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Democrats Courting 'Gold Standard' to Unseat Young in Iowa (Updated)

Democrats want to wait for the strongest candidate to challenge Young. (Bill Clark/CQ Roll Call File Photos)

Updated Aug. 17, 11:11 a.m. |  Democrats are getting a candidate in Iowa's only tossup congressional election — just not the one they're ready for.  

Iraq War veteran Jim Mowrer announced Monday he's challenging freshman Rep. David Young in the 3rd District.  

"Congress isn’t working," Mowrer said in a release. "What we need is leadership willing to put Iowa’s middle class before parties and politics – that’s exactly why I’m running and what I’ll do."  

If Mowrer's name sounds familiar it's because he ran in 2014  in the 4th District, where despite impressive fundraising he lost to seven-term Rep. Steve King by 23 points.  

Mowrer, 29, is a former Pentagon aide who served overseas with former Delaware Attorney General Beau Biden. Biden, the eldest son of Vice President Joseph R. Biden Jr., died in May from brain cancer.  

"I had a good friend who died. That was another reminder of how fleeting life can be and we need to take action to change our world while we have the opportunity to do so," Mowrer told the Des Moines Register  Sunday.  

Democrats aren't altogether unhappy with Mowrer.  

"There's a lot of goodwill toward him for taking on King," one Democrat with extensive knowledge of Iowa politics said.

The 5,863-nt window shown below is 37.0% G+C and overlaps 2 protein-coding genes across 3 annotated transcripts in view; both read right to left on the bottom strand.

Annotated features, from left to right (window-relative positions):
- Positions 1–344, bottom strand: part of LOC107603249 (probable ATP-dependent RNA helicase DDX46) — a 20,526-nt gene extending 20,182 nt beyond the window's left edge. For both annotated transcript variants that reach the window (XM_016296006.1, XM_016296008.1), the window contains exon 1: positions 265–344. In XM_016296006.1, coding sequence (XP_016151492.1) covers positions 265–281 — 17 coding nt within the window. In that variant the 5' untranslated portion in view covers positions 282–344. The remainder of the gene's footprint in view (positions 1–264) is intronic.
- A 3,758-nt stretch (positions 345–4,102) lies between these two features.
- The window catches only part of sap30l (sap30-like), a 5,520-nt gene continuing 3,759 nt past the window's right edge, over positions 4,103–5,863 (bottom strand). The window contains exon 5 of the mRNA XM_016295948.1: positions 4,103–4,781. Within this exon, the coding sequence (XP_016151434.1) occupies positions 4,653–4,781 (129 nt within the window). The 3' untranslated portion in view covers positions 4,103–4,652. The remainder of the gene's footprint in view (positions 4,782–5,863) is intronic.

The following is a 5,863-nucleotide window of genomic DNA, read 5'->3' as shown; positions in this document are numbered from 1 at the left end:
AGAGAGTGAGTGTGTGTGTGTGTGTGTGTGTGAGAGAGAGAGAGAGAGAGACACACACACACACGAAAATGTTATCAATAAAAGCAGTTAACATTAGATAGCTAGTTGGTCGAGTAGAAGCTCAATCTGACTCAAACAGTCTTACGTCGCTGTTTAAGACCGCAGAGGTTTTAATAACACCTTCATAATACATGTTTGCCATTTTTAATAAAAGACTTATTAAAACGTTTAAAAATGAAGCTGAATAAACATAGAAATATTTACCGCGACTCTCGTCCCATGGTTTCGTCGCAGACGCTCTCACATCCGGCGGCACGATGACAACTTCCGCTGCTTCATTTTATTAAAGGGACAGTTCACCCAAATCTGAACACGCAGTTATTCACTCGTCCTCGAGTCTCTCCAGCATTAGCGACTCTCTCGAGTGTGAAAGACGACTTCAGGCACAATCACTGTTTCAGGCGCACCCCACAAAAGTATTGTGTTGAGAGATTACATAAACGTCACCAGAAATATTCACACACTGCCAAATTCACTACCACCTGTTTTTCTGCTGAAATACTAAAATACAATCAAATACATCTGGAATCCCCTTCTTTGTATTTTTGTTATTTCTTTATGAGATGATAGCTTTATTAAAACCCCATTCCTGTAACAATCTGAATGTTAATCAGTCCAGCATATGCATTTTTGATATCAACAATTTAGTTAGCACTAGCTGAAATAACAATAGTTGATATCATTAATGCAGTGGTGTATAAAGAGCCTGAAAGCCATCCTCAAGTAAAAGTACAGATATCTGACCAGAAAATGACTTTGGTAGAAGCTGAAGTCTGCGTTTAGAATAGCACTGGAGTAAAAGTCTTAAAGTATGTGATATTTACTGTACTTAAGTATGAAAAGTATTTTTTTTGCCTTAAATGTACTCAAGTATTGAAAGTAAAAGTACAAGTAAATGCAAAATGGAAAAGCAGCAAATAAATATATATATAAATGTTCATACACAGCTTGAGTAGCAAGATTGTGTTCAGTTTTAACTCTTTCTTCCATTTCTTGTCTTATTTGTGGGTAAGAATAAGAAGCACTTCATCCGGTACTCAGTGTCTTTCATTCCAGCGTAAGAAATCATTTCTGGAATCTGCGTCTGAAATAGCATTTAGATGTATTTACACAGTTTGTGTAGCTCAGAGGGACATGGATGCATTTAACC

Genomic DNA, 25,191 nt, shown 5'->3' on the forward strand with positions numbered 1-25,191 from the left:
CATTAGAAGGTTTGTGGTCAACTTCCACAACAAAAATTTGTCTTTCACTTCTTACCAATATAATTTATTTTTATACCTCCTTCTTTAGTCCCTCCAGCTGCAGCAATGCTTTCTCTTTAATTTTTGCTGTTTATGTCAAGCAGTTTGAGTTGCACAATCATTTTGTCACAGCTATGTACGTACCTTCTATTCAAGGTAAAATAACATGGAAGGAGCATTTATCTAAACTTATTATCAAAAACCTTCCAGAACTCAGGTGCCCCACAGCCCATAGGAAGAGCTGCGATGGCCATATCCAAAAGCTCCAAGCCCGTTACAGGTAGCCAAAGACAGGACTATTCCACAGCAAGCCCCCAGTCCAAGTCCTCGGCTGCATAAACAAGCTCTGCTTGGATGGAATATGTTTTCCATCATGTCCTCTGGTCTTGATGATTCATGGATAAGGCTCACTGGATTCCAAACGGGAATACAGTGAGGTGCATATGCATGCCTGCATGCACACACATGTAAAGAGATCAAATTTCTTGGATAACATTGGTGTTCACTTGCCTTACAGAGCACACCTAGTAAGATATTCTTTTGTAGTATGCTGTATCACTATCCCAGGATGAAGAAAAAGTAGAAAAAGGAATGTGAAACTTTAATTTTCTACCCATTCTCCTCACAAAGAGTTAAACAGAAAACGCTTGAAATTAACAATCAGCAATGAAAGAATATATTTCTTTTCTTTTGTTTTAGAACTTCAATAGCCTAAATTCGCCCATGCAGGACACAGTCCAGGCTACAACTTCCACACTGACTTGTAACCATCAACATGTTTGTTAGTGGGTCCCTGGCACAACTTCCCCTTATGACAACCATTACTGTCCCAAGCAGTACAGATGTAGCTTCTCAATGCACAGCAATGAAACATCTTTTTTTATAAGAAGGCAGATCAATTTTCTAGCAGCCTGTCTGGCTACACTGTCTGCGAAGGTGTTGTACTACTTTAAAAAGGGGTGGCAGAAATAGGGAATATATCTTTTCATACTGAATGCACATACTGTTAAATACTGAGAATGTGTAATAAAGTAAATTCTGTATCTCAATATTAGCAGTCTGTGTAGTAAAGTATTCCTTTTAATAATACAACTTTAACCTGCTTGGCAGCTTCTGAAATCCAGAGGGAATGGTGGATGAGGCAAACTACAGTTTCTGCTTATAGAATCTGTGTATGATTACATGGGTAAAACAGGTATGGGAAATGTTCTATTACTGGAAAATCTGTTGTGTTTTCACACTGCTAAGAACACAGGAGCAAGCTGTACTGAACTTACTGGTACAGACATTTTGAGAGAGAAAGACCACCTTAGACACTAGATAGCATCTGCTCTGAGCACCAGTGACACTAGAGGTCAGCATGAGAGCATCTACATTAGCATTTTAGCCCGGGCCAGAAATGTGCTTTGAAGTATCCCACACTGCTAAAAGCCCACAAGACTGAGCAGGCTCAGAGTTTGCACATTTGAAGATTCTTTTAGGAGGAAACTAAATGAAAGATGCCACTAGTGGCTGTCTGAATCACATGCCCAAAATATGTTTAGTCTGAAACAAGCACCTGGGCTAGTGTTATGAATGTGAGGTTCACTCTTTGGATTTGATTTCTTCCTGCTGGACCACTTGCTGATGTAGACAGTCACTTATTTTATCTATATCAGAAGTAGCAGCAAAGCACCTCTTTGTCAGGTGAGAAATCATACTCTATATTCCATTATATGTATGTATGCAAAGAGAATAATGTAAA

Mowrer ran in the 4th District in 2014. (Tom Williams/CQ Roll Call File Photo).

Mowrer ran in the 4th District in 2014. (Tom Williams/CQ Roll Call File Photo)

It's just that Democrats think they've got stronger potential candidates who some of them think should have right of first refusal.  

"If he were to cool his jets, and let other candidates pass, then I think there’d be a Mowrer movement," one Iowa Democratic operative said.  

Meanwhile, Nick Klinefeldt, the U.S. attorney for the Southern District of Iowa, is the "gold standard in terms of a candidate," the first source said.  

Earlier this summer Klinefeldt suggested he was not going to run, but some Iowa Democrats are eagerly trying to convince him to get in, especially now that Mowrer is going ahead with his candidacy.  

"The door is cracked. It’s not open, but it’s certainly not closed," the Iowa Democratic operative said of Klinefeldt's consideration of the race, adding that his U.S. attorney tenure will soon be coming to a close. With no voting record and a compelling record as a U.S. attorney, Democrats think Klinefeldt paints an easy contrast to Young. A one-time aide to former Sen. Tom Harkin, who recommended him for U.S. attorney, Klinefeldt has close ties to Harkin's inner circle.  

If he were to call donors and say, "I'm in," the Iowa Democratic operative said, "those would not be cold calls."  

"If I were the [Democratic Congressional Campaign Committee], I’d clone him then run him in a bunch of other places," the same operative added. His future political prospects, the operative said, may be part of what's giving Klinefeldt pause about running.